Nintendo and the 3DS have had some ridiculous levels of success lately with their steady stream of Mario-based releases, like Super Mario 3D Land and Mario Kart 7. This fall, Nintendo is looking to copy their success by unleashing the one-two punch of more Mario games.
Beginning with the traditional side-scroller New Super Mario Bros. 2, can the 3DS count on Mario’s golden touch or is the Princess in another kingdom?
If you’ve played the DS or Wii releases of the New Super Mario Bros. games, or really any Mario side-scroller for that matter, you know exactly what you’re getting into. Princess Peach has again been kidnapped by Bowser and his minions, and its up to Mario and Luigi to save her from his evil clutches.
There are six total worlds to play through, ranging from the regular green plains to fiery caverns to high-flying platform hopping. The best comparison to be made is to the stages of Super Mario Bros. 3 or Super Mario World because of the variety that players will encounter. Maybe it’s because I’ve played just about every Mario platformer, I felt like the stages weren’t as memorable as a number of the other games, but that’s not a knock against the quality of the challenges presented. I feel like perhaps New Super Mario Bros. 2 has made me appreciate Nintendo’s ability to continue to be one of the few publishers that could consistently create great platforming worlds to explore. It just happens to be extraordinarily difficult to create a game that will live well beyond its release.
Players will probably be surprised to find that their journey will require them to make it past the Koopalings, the rarely-used and under-appreciated offspring of Bowser. It was great to see them back and I really hope that its a sign of things to come for Mario.
Along the way you’ll use the standard power-ups, like fire flower, raccoon Mario, and the invincibility star. There’s also a mushroom that makes players screen-sized, a mushroom that shrinks Mario into a miniture and a golden fire flower that turns blocks into coins and all-round decimates everything in sight. Aside from the new, rarely used golden fire flower, it’s an average Mario affair that does little to distingush itself from better entries.
Saving Princess Peach will probably take most gamers around 5-6 hours, but there’s a great deal of the Mushroom Kingdom to explore afterwards. I can see most gamers spending at least 5 more hours just unlocking hidden stages and worlds, finding all the Star Coins, and trying to collect as many coins as they possibly can. And, by the way, that 1,000,000 coin goal is going to take a loooong time to complete for even the most veteran players.
New Super Mario Bros. 2 checks all the expected boxes for a Mario game. Diverse enemies with lots of personality. Check. Environments that glow with a diverse colour pallet. Yep. Sparkling power-ups and some creative boss encounters. You betcha.
As usual, this Mario title has no difficulty incorporating a wide range of colours into the enemy and world art. If you’ve been staring at bland action games like I have the past few months, New Super Mario Bros. 2 is going to be an overload to your senses, injecting the most bright colours I’ve seen in a year since Rayman Origins. The one gripe I have with the art is that it won’t be anything that a Mario Bros. fan hasn’t seen before. It seems like the enemy design has been heavily recycled from the old titles and, while that isn’t necessarily a bad thing, I never felt like I was getting anything new; just rehashes of classic Mario games.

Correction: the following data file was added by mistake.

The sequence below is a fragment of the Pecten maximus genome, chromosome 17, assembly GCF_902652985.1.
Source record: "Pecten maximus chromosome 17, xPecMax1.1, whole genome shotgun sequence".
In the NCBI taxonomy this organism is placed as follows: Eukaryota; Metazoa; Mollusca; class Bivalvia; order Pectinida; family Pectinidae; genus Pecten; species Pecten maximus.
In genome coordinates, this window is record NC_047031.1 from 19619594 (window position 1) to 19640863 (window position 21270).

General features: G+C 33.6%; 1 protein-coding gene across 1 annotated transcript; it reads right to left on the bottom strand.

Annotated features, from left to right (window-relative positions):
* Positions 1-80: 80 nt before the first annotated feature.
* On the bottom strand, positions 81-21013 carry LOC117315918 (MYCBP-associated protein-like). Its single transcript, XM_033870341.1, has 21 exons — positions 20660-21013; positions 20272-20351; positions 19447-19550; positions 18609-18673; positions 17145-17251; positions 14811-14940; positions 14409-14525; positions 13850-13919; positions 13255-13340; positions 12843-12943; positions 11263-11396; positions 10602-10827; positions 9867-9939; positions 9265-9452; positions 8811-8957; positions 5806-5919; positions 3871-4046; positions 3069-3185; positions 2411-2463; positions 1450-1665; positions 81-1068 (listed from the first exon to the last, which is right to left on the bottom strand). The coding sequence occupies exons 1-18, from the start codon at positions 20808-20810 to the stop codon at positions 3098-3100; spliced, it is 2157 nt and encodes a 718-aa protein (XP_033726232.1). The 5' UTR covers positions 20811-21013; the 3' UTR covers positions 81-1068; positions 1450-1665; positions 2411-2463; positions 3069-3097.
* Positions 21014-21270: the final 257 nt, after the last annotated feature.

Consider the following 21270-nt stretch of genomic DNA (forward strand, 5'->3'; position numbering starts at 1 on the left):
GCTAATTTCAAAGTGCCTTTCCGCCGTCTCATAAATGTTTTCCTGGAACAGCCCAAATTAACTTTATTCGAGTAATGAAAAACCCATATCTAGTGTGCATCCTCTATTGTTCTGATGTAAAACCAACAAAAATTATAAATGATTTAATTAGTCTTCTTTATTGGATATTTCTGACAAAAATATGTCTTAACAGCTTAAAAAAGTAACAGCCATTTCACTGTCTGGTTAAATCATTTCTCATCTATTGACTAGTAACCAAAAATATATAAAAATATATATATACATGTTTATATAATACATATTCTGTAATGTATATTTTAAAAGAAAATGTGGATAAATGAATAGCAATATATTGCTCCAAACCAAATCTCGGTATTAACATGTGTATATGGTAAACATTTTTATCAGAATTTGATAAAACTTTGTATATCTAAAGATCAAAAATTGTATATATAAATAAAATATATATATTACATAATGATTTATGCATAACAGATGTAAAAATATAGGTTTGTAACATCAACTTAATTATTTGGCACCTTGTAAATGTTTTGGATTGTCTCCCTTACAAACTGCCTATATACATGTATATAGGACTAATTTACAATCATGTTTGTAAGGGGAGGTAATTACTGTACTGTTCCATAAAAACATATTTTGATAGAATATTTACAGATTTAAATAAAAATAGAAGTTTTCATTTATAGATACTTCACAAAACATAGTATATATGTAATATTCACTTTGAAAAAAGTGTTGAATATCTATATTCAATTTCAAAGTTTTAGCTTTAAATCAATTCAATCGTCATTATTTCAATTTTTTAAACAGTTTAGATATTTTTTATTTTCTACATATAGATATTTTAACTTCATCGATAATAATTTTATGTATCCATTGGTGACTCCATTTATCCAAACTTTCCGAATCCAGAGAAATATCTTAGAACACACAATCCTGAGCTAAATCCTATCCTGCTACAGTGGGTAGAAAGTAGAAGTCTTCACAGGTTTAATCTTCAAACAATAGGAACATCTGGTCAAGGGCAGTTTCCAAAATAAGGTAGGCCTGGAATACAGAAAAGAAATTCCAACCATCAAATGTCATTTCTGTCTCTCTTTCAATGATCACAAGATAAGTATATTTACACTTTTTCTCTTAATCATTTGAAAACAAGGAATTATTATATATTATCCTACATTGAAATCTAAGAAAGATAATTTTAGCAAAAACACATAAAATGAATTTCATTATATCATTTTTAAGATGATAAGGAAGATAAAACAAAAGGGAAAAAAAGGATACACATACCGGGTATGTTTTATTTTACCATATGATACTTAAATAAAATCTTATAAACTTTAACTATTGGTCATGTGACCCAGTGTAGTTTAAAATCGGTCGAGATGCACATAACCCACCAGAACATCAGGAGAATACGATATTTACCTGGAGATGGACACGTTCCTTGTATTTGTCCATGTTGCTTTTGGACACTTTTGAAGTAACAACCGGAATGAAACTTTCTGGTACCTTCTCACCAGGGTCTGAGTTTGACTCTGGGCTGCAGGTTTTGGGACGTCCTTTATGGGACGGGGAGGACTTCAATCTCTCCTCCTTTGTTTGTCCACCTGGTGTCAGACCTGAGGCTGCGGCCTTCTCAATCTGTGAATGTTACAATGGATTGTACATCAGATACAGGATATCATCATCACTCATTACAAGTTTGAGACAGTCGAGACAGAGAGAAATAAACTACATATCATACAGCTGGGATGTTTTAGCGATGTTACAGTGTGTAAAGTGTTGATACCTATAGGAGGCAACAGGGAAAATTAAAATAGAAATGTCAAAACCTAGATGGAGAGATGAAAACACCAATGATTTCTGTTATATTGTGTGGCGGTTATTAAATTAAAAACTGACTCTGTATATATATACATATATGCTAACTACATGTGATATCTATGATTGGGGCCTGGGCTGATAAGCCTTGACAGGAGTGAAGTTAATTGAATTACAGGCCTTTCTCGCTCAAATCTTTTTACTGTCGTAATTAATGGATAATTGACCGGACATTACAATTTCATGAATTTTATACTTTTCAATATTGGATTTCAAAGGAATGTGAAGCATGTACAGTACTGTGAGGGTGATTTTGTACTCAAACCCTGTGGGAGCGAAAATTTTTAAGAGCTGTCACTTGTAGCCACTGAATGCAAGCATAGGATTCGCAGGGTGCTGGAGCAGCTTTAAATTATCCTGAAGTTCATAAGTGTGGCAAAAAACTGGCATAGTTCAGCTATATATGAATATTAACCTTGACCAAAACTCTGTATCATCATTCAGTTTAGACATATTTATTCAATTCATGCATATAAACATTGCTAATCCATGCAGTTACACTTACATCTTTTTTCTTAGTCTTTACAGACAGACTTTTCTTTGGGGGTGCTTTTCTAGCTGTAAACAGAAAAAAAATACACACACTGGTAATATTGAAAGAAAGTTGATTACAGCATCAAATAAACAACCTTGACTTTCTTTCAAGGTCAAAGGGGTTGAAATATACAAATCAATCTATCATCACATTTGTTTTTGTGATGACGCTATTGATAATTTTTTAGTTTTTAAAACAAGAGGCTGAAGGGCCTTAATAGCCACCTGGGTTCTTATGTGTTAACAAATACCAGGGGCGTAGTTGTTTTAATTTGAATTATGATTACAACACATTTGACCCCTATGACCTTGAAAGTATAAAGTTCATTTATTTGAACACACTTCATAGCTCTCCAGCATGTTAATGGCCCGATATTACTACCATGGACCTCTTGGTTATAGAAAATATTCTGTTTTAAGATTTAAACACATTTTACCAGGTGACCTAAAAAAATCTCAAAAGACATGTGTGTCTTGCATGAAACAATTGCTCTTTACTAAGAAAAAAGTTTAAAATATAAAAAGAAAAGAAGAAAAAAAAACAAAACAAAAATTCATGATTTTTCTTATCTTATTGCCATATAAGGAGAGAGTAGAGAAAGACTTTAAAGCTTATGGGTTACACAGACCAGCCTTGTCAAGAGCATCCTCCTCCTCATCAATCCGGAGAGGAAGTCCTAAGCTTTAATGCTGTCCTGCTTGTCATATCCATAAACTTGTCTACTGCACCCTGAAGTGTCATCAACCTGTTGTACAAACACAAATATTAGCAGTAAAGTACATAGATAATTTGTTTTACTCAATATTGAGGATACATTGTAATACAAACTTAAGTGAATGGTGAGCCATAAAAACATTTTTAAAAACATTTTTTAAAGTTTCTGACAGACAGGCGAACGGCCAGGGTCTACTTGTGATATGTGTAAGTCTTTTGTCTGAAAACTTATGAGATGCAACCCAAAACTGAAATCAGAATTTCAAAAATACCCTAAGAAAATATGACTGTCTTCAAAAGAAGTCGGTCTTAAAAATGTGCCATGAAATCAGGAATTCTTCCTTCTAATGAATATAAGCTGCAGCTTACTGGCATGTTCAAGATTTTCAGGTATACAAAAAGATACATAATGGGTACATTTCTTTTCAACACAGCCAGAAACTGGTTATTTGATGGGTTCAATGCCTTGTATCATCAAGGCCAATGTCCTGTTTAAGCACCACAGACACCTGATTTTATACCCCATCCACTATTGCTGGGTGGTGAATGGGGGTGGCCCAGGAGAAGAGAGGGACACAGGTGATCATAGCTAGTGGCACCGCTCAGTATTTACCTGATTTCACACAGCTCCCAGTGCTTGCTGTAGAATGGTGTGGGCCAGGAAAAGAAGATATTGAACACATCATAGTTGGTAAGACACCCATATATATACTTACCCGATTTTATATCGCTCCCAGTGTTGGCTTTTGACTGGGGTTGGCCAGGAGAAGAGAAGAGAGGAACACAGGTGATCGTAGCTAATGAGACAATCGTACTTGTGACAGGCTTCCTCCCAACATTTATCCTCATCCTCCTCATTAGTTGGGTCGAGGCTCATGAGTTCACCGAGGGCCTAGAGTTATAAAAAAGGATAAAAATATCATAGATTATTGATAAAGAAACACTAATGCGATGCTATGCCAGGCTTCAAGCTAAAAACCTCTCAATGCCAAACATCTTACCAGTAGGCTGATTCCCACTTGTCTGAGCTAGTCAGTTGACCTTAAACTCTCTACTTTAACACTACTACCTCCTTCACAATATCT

Unlike Super Mario 3D Land, the New Super Mario Bros. 2 doesn’t incorporate 3D into the game effectively. The 3D does add another dimension of depth between the environment and foreground, but there’s no action going on in the background that actively alters gameplay. It’s just an unnecessary feature in the grand scheme of things.
The music is the one of the most underwhelming aspects of the game. New Super Mario Bros. 2 has great music, but it’s nothing fans haven’t heard before. All the same tunes are here, recycling tracks from other Mario games into new remixes that sound nearly identical.
The sound effects don’t fare much better, consisting of old material. Again, New Super Mario Bros. 2 sounds fantastic and will bring nostalgic feelings back from playing older Mario titles, but it just seems a little too lazy to me for Nintendo not to make an effort to add more than a few new sound effects into the mix.
I’ll close out the review by quickly mentioning some of the network features. The Coin Rush—a mode where the objective is to play three pre-selected stages to find the most coins possible without dying—is an interesting addition that fits with the overarching theme of coin collecting, but it feels tacked on by Nintendo’s standards. It’s far from being a bullet point feature on the back of the box and, aside from some minor competitions you might have with friends, there’s really not much reason to go back for higher scores.
There’s also a mode for co-op play with one person controlling Mario and the other handling duties as Luigi. There’s a catch to playing co-op as only one player gets to control the camera. This means that if one person gets too far ahead or behind, they’re finished. Unfortunately, I wasn’t able to try the mode in time for this review because it’s local multiplayer only, but it seems like it would provide some entertainment for at least an afternoon.
New Super Mario Bros. 2 isn’t new or innovative in any way. In fact, it’s probably a prime example for arguing that the video game industry has run out of ideas. In spite of this, Nintendo has churned out another Mario platforming game that is as reliable as Japanese automobiles. It’s a fun, casual and sturdy release that won’t bring the memorable experiences we’ve come to expect from the classic Mario franchise.
GO Rating: 3.5/5